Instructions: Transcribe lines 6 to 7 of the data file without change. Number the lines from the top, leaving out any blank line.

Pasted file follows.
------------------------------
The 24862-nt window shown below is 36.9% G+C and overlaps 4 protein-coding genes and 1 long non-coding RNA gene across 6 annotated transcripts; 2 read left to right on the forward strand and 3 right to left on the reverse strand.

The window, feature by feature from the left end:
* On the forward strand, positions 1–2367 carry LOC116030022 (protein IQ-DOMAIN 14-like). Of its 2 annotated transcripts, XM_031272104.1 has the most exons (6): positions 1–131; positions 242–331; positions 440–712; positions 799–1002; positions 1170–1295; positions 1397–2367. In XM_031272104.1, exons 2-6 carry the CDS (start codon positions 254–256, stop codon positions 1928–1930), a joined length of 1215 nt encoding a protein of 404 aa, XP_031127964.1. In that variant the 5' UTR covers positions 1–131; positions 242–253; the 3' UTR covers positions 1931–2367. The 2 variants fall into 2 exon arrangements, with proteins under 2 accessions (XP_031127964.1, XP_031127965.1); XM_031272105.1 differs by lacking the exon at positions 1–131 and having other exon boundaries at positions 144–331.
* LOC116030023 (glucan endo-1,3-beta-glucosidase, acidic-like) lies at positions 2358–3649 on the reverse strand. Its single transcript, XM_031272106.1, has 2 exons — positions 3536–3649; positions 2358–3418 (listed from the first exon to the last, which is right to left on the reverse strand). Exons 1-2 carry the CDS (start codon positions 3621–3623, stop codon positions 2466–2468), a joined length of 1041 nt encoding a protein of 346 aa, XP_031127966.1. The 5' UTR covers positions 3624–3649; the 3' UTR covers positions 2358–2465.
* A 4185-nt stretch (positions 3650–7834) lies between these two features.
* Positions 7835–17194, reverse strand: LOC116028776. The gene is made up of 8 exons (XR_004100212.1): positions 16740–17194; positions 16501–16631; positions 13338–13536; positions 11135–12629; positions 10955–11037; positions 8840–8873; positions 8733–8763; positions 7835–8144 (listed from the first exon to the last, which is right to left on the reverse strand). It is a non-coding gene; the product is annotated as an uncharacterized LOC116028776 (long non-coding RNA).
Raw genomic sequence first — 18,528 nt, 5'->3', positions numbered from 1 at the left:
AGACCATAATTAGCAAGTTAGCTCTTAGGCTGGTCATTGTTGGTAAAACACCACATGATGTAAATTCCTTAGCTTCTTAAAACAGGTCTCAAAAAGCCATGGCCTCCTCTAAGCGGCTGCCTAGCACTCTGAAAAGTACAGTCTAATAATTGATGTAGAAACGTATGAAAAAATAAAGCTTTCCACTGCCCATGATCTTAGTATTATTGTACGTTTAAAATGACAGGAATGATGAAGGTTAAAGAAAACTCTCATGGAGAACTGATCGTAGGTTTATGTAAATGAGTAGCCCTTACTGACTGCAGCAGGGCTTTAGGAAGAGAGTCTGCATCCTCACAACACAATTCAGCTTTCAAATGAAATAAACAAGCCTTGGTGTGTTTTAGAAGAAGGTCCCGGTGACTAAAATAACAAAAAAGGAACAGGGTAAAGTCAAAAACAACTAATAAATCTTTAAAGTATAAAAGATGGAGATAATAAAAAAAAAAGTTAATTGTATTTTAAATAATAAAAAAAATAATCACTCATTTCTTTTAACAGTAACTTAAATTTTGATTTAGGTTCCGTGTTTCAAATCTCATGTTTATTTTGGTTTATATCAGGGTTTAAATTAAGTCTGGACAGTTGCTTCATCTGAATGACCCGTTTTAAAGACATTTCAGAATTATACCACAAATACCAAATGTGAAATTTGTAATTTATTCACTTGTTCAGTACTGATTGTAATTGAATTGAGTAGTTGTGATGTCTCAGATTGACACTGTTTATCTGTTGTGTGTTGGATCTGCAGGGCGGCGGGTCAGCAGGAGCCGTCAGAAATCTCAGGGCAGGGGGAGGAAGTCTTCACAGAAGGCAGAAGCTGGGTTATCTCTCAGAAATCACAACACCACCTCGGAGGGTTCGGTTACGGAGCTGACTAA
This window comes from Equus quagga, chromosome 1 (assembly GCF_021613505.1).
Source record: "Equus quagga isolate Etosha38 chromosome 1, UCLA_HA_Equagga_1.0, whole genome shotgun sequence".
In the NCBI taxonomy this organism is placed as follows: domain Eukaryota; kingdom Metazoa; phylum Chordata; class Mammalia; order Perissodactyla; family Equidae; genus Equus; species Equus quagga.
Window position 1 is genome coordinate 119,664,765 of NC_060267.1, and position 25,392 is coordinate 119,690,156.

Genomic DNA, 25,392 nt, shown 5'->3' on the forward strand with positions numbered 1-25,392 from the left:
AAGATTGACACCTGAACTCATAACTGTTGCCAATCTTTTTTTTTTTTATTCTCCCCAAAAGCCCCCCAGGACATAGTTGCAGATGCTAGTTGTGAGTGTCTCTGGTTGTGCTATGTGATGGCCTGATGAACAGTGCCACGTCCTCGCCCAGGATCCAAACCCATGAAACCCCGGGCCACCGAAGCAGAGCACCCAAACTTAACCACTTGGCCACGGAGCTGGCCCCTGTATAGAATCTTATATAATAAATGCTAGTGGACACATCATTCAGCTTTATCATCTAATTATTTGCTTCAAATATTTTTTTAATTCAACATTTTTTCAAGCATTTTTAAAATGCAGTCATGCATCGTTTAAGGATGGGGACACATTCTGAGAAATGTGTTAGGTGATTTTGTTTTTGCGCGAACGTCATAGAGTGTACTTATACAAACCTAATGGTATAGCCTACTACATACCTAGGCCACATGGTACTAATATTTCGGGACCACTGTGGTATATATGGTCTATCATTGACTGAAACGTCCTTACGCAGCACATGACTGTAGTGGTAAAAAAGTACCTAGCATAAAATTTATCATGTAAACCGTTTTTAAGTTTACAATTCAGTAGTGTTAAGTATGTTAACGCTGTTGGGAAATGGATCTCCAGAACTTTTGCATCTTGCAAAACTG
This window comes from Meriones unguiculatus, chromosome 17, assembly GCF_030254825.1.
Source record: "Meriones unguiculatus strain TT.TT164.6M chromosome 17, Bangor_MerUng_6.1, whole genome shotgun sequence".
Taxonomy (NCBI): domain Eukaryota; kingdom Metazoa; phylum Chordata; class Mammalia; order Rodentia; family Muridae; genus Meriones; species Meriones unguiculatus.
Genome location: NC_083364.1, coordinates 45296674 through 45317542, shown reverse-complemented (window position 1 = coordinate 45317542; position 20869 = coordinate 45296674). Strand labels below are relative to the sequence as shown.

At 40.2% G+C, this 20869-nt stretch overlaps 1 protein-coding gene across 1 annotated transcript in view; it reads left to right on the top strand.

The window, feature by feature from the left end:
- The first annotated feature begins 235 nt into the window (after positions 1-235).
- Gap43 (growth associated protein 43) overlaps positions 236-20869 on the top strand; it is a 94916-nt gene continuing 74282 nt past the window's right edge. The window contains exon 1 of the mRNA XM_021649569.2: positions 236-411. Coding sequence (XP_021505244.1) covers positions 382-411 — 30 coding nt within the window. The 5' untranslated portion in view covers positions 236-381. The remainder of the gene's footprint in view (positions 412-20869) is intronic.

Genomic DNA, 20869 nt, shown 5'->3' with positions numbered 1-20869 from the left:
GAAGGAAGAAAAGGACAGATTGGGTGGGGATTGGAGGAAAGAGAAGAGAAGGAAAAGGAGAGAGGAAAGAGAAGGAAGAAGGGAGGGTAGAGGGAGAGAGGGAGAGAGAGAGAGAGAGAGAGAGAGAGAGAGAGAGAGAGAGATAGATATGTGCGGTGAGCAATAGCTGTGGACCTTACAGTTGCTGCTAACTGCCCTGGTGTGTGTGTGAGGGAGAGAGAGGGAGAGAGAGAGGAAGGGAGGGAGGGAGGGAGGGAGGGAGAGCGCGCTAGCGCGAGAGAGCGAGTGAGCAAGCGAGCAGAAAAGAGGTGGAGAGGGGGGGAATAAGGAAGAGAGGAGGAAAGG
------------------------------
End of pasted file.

* Positions 7835–17194, reverse strand: LOC116028776. The gene is made up of 8 exons (XR_004100212.1): positions 16740–17194; positions 16501–16631; positions 13338–13536; positions 11135–12629; positions 10955–11037; positions 8840–8873; positions 8733–8763; positions 7835–8144 (listed from the first exon to the last, which is right to left on the reverse strand). It is a non-coding gene; the product is annotated as an uncharacterized LOC116028776 (long non-coding RNA).
Raw genomic sequence first — 18,528 nt, 5'->3', positions numbered from 1 at the left: